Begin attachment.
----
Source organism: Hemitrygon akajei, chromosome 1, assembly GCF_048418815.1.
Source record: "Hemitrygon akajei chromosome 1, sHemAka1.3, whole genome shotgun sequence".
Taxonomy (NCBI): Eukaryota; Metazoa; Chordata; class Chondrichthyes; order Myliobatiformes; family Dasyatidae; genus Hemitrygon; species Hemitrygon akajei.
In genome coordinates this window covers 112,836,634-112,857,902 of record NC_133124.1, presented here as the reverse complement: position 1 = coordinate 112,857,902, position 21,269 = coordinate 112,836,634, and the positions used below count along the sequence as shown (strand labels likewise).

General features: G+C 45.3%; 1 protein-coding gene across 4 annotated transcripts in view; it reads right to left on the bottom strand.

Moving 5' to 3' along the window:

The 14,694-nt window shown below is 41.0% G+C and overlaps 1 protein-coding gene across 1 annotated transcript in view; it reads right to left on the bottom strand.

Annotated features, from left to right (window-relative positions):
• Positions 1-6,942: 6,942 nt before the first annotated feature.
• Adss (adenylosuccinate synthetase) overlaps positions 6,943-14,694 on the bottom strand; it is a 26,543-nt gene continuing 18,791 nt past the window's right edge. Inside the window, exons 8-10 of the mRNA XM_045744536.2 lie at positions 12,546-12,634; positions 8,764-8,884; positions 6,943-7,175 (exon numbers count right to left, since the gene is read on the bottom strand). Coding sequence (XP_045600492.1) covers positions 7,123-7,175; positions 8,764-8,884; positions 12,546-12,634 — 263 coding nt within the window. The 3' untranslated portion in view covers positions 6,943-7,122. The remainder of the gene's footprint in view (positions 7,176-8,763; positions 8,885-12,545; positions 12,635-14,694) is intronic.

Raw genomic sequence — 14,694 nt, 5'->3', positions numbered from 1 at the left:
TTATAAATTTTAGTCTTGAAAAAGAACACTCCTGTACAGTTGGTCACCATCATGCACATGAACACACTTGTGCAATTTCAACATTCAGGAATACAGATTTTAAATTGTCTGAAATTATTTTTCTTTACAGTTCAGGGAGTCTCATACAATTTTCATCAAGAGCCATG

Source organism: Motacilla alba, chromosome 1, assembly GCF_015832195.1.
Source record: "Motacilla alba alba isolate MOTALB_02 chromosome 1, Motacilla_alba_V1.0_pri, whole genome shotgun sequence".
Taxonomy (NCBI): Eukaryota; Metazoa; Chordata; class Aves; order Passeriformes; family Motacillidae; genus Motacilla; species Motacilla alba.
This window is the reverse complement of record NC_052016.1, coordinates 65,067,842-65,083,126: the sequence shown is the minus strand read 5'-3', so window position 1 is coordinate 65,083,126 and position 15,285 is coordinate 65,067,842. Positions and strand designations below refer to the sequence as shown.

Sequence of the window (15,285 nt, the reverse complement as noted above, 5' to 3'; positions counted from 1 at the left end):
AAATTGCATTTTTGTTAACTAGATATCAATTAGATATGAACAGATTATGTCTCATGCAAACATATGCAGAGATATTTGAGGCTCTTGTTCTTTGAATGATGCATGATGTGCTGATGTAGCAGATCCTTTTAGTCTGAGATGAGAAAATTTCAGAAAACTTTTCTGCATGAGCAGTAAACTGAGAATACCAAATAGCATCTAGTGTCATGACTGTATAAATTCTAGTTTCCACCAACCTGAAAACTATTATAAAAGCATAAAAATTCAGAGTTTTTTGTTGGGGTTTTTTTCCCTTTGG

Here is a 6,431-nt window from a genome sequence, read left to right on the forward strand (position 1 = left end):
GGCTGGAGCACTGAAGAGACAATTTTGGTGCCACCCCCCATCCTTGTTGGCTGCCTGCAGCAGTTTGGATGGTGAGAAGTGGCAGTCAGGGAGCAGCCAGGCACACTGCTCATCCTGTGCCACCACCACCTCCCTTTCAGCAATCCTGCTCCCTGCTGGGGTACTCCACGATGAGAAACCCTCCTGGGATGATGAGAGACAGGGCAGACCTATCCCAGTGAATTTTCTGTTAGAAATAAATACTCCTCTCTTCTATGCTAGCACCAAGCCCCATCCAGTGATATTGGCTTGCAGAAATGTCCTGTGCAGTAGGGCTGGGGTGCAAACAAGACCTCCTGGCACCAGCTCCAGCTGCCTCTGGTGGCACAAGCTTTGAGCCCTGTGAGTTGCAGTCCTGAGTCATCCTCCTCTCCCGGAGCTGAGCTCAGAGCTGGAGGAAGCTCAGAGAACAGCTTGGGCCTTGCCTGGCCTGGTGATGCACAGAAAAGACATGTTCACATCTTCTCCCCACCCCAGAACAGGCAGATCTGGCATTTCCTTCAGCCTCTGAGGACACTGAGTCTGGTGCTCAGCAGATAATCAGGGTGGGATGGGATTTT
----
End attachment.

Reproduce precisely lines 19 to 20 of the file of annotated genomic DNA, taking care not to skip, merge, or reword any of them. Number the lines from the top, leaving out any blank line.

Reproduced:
Here is a 6,431-nt window from a genome sequence, read left to right on the forward strand (position 1 = left end):
GGCTGGAGCACTGAAGAGACAATTTTGGTGCCACCCCCCATCCTTGTTGGCTGCCTGCAGCAGTTTGGATGGTGAGAAGTGGCAGTCAGGGAGCAGCCAGGCACACTGCTCATCCTGTGCCACCACCACCTCCCTTTCAGCAATCCTGCTCCCTGCTGGGGTACTCCACGATGAGAAACCCTCCTGGGATGATGAGAGACAGGGCAGACCTATCCCAGTGAATTTTCTGTTAGAAATAAATACTCCTCTCTTCTATGCTAGCACCAAGCCCCATCCAGTGATATTGGCTTGCAGAAATGTCCTGTGCAGTAGGGCTGGGGTGCAAACAAGACCTCCTGGCACCAGCTCCAGCTGCCTCTGGTGGCACAAGCTTTGAGCCCTGTGAGTTGCAGTCCTGAGTCATCCTCCTCTCCCGGAGCTGAGCTCAGAGCTGGAGGAAGCTCAGAGAACAGCTTGGGCCTTGCCTGGCCTGGTGATGCACAGAAAAGACATGTTCACATCTTCTCCCCACCCCAGAACAGGCAGATCTGGCATTTCCTTCAGCCTCTGAGGACACTGAGTCTGGTGCTCAGCAGATAATCAGGGTGGGATGGGATTTT